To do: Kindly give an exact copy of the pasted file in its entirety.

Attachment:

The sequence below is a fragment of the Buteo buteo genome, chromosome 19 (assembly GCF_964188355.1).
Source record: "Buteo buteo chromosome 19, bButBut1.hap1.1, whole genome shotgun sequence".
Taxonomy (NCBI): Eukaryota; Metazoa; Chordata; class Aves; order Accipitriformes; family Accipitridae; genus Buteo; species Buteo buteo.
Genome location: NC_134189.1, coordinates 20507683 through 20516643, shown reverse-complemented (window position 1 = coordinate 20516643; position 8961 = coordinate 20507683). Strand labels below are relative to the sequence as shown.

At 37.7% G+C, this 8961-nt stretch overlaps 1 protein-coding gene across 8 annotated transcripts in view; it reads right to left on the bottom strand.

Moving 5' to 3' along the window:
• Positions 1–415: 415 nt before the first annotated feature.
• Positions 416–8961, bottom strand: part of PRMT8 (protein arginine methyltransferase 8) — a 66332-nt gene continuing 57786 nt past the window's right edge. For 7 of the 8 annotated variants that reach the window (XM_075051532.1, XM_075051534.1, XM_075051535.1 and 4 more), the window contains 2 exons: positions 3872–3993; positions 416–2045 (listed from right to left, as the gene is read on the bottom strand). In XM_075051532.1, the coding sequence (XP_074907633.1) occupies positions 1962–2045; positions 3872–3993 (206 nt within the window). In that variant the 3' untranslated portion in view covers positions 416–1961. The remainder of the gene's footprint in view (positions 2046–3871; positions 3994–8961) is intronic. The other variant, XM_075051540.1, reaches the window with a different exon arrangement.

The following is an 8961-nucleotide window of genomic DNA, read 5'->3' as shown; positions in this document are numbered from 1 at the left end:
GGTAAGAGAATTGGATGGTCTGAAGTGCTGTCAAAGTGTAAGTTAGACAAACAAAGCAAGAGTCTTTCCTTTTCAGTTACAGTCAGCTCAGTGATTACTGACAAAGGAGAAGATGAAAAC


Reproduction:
The sequence below is a fragment of the Buteo buteo genome, chromosome 19 (assembly GCF_964188355.1).
Source record: "Buteo buteo chromosome 19, bButBut1.hap1.1, whole genome shotgun sequence".
Taxonomy (NCBI): Eukaryota; Metazoa; Chordata; class Aves; order Accipitriformes; family Accipitridae; genus Buteo; species Buteo buteo.
Genome location: NC_134189.1, coordinates 20507683 through 20516643, shown reverse-complemented (window position 1 = coordinate 20516643; position 8961 = coordinate 20507683). Strand labels below are relative to the sequence as shown.

At 37.7% G+C, this 8961-nt stretch overlaps 1 protein-coding gene across 8 annotated transcripts in view; it reads right to left on the bottom strand.

Moving 5' to 3' along the window:
• Positions 1–415: 415 nt before the first annotated feature.
• Positions 416–8961, bottom strand: part of PRMT8 (protein arginine methyltransferase 8) — a 66332-nt gene continuing 57786 nt past the window's right edge. For 7 of the 8 annotated variants that reach the window (XM_075051532.1, XM_075051534.1, XM_075051535.1 and 4 more), the window contains 2 exons: positions 3872–3993; positions 416–2045 (listed from right to left, as the gene is read on the bottom strand). In XM_075051532.1, the coding sequence (XP_074907633.1) occupies positions 1962–2045; positions 3872–3993 (206 nt within the window). In that variant the 3' untranslated portion in view covers positions 416–1961. The remainder of the gene's footprint in view (positions 2046–3871; positions 3994–8961) is intronic. The other variant, XM_075051540.1, reaches the window with a different exon arrangement.

The following is an 8961-nucleotide window of genomic DNA, read 5'->3' as shown; positions in this document are numbered from 1 at the left end:
GGTAAGAGAATTGGATGGTCTGAAGTGCTGTCAAAGTGTAAGTTAGACAAACAAAGCAAGAGTCTTTCCTTTTCAGTTACAGTCAGCTCAGTGATTACTGACAAAGGAGAAGATGAAAAC